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If the Nashville Predators truly are in a competitive rebuild, then the success of said rebuild hinges on General Manager David Poile’s ability to convince defenseman Mattias Ekholm and forward Filip Forsberg to sign long-term contract extensions this season.

Objectively speaking, Ekholm seemingly will be on board with staying put. Forsberg, on the other hand, may take a good bit of convincing. Following his comments during training camp on Tuesday, it would seem that Poile is going to have to bring his A game — and then some — if he’s going to persuade the 27-year-old Swede to stick it out in Nashville.

“I have no rush to sign,” Forsberg said Tuesday, via 102.5 The Game’s Robby Stanley. “I still have a full year. I don’t know. I feel like you have to play your contract out. I love this place. I’ve loved every minute since I got here. 

“I definitely feel like we have a really good opportunity to make something great, not just this year but going forward as well. [But] it is a business and everything is going to have to be handled properly like that.”

It’s hard to fault Forsberg for wanting to play hardball. After all, he watched close friend Viktor Arvidsson get shipped to the Los Angeles Kings during the offseason, which prompted a large thumbs down emoji on Forsberg’s Instagram account moments after the trade was announced.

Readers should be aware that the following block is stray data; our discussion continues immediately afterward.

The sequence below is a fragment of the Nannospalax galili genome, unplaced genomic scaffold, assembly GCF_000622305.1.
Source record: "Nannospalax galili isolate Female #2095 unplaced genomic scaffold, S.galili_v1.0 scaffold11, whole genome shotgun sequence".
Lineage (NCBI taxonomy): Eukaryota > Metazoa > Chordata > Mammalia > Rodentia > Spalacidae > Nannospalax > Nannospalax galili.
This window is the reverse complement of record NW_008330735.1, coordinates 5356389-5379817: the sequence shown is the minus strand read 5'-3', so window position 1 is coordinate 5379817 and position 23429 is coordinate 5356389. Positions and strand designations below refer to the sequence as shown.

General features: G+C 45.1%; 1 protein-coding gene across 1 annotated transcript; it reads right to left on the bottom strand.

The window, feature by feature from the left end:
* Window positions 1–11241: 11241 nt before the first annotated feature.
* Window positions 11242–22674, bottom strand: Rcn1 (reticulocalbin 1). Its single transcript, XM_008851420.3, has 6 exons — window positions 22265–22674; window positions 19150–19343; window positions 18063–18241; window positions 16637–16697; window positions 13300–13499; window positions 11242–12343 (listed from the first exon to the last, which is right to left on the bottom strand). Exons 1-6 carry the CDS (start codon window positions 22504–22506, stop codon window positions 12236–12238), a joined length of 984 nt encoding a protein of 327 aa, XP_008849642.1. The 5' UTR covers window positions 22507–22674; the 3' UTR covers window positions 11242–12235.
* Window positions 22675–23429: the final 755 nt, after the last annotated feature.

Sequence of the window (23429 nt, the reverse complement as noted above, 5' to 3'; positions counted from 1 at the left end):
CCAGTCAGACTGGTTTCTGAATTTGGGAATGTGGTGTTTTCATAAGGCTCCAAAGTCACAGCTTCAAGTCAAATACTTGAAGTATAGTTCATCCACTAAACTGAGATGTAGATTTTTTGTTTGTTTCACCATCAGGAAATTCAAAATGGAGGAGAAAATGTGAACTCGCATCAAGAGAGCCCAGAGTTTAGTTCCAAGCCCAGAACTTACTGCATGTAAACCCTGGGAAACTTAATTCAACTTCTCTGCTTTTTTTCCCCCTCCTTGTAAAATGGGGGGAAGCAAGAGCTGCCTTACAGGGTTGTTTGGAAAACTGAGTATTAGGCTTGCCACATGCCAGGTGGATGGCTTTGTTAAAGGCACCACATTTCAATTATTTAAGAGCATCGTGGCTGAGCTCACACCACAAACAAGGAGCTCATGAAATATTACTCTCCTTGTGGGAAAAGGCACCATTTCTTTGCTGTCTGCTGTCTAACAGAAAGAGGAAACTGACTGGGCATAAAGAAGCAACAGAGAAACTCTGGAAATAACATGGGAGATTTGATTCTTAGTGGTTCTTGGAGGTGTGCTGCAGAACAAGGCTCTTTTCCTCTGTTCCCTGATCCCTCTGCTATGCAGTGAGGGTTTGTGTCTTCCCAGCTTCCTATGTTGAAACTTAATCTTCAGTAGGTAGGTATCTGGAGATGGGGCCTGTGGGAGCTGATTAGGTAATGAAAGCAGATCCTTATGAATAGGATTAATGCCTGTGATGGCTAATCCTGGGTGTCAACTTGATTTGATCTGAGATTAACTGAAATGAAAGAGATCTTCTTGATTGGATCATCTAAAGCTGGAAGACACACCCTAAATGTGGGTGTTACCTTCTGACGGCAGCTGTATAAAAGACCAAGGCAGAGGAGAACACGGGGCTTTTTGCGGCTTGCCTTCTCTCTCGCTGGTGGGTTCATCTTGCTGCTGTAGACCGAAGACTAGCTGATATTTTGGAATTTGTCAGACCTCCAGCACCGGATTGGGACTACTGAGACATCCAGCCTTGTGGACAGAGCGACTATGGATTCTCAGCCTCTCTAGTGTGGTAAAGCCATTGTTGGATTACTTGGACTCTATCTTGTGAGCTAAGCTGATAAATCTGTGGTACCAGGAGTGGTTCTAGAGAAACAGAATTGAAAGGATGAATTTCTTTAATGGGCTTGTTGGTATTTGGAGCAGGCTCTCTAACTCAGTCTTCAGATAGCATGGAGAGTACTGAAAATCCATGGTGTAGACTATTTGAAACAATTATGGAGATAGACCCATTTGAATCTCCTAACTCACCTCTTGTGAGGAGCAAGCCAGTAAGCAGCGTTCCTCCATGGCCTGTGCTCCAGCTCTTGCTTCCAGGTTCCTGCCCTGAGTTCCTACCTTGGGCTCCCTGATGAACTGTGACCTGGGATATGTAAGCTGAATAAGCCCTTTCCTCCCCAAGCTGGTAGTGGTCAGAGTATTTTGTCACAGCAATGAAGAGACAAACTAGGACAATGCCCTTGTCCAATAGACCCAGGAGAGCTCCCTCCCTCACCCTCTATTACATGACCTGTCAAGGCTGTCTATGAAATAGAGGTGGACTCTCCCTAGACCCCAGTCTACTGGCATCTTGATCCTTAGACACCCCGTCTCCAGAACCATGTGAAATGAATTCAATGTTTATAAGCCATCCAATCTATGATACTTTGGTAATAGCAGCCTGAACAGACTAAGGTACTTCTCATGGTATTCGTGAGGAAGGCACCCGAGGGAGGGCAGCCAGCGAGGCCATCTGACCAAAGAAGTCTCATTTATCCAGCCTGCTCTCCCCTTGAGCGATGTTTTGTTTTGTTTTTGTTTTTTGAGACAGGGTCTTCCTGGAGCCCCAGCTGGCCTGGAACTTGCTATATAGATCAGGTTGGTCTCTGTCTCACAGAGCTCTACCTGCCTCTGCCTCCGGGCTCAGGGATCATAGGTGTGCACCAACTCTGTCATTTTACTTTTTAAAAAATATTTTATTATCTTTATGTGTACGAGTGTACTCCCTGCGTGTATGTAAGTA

Then he saw fellow Swede Calle Jarnkrok — another close friend — get exposed in the Seattle expansion draft and swiftly snatched up by the Kraken.

Forsberg is also likely taking into consideration that defenseman Ryan Ellis, who took a hometown discount when he signed his contract extension, was traded just two years into his six-year deal. In addition, franchise cornerstone Pekka Rinne retired, wiping out four members of Nashville’s core from its Stanley Cup Final run in 2017.

Has too much damage already been done to the relationship? Is a rebuild — competitive or not — something Forsberg genuinely wants to be a part of in the middle of his prime? 

“They have to believe in the organization and what we’re doing and where we’re going,” Poile said of Ekholm and Forsberg in mid-August. “But as we get into negotiations, those conversations will be taken up a notch. I certainly need to see how they see themselves fitting in because those types of players need to be our best players and be leaders for us. So they need to be totally 'bought in' or it’s not going to work.”

Then there are the financials. Forsberg is in the final season of a six-year, $36 million contract and is likely due for a sizeable raise somewhere in the territory of Gabriel Landeskog ($7 million average annual value) or Patrick Laine ($7.5 million AAV). 

Is Poile willing to shell out that kind of cash with Roman Josi, Ryan Johansen and Matt Duchene making $9.06 million, $8 million and $8 million per year, respectively?

The fundamental question that needs answered isn’t if Forsberg is worth the money he’ll be seeking — he is. No, the key consideration is if Forsberg sees a long-term future in Nashville — or has that bridge already been burned?

Follow Michael Gallagher on Twitter @MGsports_